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My infatuation with Noodler's bulletproof ink continues. This time, it is #41 Brown – an ink named after the junior senator from Massachusetts, Scott Brown. I'll get to the political meaning behind the name later, when I discuss the label - but for now, let it be known that the ink is a rich, dark brown with golden overtones. It is highly saturated, like most Noodler's inks, which results in a solid, clean line with little shading.
I tested the ink on a Rhodia notepad, Staples bagasse, and cheap office-quality copier paper. Compared to Noodler's Black, #41 Brown is less viscous - it doesn't enable the pen to glide across the page like an Olympic ice skater, but it is still easy and pleasant to write with. Like most Noodler's inks, it exhibits very little feathering – even on copier paper. Bleed-through is non-existent on all of the papers I tested it with; show-though is also low to nil.
Like most Noodler's inks, the drying time varies widely depending on the paper. On cheap, absorbent, copier paper, it dried to the touch on three seconds. On Staples bagasse, it dried in fifteen seconds. However, as is typical, it took over a minute to completely dry and become smudge proof on the coated Rhodia paper.
Historically, drying time has been the major factor preventing me from extensively using Noodler's inks. As I mentioned in my re-review of Black, my writing habits have changed extensively enough that I no longer find the long drying time to be an issue. Your mileage may vary – if you are tearing through pages in a Moleskine or Rhodia Webbie, committing your latest brainstorm to paper, you may well be unhappy with the results. If you are a lefty and insist on using high quality paper and notebooks, you may be in for a rude surprise. However, if you spend all day writing on legal pads and copier paper, you may quickly fall in love.
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Noodler's bulletproof inks are designed to withstand attempts to remove them from paper. The dyes bond to the cellulose in the paper and can't be washed away by water, bleach, or other methods. Therefore, they stand up fairly well to water on most paper. On coated papers that resist ink, they may sometimes smudge, as the ink that dries upon the surface is still susceptible to being washed away.
The results of the water tests demonstrate this behavior. On the smear test, in which I run a wet finger across the paper, some of the ink travels with it, resulting in a light brown smudge. The lines remain perfectly legible, and just as bold as before, but the excess ink does make a bit of a mess.
On the drop test, in which I let droplets of water soak on the page before blotting them up, the ink performs admirably. Since the blotting paper picked up the excess ink, it's nearly impossible to tell where the water was sitting. The ink that did bond to the paper remains bold and readable.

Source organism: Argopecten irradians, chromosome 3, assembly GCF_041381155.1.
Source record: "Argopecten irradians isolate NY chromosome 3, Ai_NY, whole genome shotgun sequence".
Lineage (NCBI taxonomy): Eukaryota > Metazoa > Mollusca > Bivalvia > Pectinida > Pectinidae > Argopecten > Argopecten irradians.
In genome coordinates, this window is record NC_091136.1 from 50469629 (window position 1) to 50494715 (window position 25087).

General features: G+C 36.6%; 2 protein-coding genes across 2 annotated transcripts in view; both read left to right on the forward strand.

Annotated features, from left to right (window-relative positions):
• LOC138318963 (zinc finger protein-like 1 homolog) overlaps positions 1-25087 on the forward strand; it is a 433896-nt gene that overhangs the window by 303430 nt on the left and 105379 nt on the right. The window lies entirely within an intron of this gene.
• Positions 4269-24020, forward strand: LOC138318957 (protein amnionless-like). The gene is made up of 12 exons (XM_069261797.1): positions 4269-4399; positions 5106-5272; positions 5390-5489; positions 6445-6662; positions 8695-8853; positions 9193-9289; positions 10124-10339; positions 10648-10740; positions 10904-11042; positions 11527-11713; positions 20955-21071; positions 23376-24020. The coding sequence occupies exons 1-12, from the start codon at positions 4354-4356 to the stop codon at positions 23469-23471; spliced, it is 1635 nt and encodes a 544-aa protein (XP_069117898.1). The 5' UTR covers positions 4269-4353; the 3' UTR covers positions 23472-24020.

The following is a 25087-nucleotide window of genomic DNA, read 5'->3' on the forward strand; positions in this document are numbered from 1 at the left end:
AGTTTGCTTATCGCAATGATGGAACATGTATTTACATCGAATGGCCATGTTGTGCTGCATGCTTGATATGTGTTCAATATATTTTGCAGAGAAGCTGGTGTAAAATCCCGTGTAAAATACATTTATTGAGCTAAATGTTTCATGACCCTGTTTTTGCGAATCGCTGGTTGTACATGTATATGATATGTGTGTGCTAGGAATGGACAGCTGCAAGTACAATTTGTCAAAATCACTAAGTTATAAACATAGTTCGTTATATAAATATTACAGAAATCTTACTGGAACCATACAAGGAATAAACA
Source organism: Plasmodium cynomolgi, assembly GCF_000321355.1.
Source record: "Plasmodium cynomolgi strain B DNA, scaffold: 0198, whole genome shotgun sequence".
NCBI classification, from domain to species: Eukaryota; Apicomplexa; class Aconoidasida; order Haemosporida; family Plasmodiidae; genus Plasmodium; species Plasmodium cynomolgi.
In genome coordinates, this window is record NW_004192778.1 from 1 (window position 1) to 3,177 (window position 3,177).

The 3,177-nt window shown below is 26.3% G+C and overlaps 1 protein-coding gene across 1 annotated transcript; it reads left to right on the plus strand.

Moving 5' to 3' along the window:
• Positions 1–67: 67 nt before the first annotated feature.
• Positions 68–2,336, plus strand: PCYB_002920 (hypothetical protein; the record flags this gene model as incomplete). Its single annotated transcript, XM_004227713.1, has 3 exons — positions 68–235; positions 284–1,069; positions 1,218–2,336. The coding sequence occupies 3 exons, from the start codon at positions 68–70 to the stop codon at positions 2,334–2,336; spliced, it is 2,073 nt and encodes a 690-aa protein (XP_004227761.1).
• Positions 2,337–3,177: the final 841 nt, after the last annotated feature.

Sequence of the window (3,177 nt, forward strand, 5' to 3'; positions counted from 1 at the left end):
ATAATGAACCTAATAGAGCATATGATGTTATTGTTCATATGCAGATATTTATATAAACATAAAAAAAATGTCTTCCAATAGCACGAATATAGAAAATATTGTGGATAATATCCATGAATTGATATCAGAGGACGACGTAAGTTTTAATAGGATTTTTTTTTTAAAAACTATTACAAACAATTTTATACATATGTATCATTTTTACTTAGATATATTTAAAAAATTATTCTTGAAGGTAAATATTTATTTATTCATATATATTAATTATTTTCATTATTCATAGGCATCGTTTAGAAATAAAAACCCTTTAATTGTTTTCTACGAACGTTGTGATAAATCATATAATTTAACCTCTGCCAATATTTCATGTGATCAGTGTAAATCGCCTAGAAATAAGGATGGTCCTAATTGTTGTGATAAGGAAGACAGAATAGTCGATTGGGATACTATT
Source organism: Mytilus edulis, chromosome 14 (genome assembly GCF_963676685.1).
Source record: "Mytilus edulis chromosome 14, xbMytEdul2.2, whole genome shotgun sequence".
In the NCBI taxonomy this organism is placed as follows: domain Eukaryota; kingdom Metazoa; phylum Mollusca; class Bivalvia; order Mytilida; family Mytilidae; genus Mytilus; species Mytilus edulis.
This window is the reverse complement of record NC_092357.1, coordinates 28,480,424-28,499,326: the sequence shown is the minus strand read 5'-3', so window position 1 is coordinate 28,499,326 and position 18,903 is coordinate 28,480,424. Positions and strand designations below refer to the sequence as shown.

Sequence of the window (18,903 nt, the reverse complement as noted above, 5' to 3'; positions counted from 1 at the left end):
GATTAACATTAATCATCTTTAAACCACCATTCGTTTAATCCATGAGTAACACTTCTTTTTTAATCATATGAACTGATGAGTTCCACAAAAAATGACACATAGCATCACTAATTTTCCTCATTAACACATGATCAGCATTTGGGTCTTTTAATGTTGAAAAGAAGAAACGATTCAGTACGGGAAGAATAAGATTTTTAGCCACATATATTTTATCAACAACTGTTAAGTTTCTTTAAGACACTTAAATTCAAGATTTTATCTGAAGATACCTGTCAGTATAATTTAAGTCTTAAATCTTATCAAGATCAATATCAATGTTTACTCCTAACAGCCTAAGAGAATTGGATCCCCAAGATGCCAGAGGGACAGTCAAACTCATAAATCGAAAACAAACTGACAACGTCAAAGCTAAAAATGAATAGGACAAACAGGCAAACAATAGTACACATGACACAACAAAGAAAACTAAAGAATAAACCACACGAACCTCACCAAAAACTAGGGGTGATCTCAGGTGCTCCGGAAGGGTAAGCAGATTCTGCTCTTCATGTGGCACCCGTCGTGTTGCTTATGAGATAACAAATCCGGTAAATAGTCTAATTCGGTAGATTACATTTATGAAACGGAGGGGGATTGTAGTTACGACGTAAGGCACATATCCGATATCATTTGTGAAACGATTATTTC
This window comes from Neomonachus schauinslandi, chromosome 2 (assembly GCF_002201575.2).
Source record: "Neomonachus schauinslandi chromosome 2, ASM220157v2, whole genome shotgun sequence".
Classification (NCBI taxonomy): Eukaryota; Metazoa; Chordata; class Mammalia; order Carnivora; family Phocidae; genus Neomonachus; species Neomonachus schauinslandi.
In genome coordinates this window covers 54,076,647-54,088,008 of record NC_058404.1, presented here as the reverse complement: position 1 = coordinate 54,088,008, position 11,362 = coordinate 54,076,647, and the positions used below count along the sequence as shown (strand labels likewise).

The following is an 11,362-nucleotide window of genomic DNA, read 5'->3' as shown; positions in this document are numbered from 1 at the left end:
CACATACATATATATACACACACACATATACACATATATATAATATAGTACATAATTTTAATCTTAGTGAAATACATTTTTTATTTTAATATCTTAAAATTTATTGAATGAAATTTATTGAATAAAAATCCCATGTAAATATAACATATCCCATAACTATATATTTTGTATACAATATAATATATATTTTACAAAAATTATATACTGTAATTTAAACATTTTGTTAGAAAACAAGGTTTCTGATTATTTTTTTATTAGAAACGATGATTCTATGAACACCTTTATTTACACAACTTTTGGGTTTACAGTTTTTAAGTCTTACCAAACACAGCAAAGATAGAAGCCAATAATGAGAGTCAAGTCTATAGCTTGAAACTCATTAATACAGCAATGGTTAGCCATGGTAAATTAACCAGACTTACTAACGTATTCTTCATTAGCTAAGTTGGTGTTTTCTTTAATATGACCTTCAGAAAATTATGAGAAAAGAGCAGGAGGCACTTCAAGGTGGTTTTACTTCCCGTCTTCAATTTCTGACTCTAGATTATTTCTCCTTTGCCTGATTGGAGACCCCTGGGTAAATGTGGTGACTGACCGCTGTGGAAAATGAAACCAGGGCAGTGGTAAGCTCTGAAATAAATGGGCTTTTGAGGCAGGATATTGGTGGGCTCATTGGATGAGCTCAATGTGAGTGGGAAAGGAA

On the soak test, in which I run the paper under a stream of water for several minutes, the bulletproof #41 Brown shows its true power. The excess inks was carried away quickly, leaving a completely legible set of lines that appear no different than how they started. Noodler's bulletproof inks don't mess around.
Nathan Tardiff, the wizard behind Noodler's ink, doesn't do things in half measures. He designs his inks to behave well on the most common paper types, instead of assuming that the user will have paper that is friendly to fountain pen ink, and he designs his bulletproof inks to stand up to all but the most determined forger.
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One of the other areas where Mr. Tardiff deals in extremes is in his political beliefs. He's not afraid to share them, going so far as to plaster them on the labels of his bottles. In the case of #41 Brown, the label has three catfish (the mascot of Noodler's ink), which are apparently from Lake Pearl in Wrentham, Massachusetts, residence of Senator Scott Brown. The three catfish are pictured as thinking, in order, "Cast asunder one party nepotism and feudalism," "The 'Scott' heard round the world," and "It's the people's seat! Monarchy in Massachusetts eternally results in revolution."
Collectively, they refer to the US Senate seat that was held by members of the Kennedy family (or their family friends) for over 50 years, starting in 1953 with John F. Kennedy. The family remained a presence in the US Senate until 2009, when John's brother Ted passed away from a brain tumor. In winning a 2010 special election to fill the vacated seat, Brown became the first Republican elected to the US Senate in Massachusetts since 1972.
That's quite a bit of background info to explain the label on an ink bottle – but the good Mr. Tardiff doesn't shy away from labels that need to be explained. Regardless of your political affiliation, it is fair to say that the labels bring an interesting touch to an otherwise utilitarian bottle. Aside from some specialty lines, Noodler's inks are packaged in plain, 3 oz., glass bottles that are sourced from high-volume suppliers in order to keep costs down. You could easily see these bottles filled with spices in your local grocery store. The bottles are filled to the brim, so be careful when opening – make sure you've got it somewhere flat and stable before you unscrew the cap.
Noodler's #41 Brown is a great ink – one that I'm glad that I have in my collection, and one which will see a great deal of use in my daily work. It's somber enough for business use, I'd suggest, but also interesting enough for artistic endeavors. I'll happily recommend it, as Noodler's inks are one of the best values in the industry.
Review notes: The wide strokes were made with a 6mm steel Pilot Parallel calligraphy pen, the medium strokes with a 1.9mm steel nib on a Lamy Joy, and the narrow strokes with an EF Palladium nib on a Visconti Homo Sapiens. The paper is Rhodia 80gsm.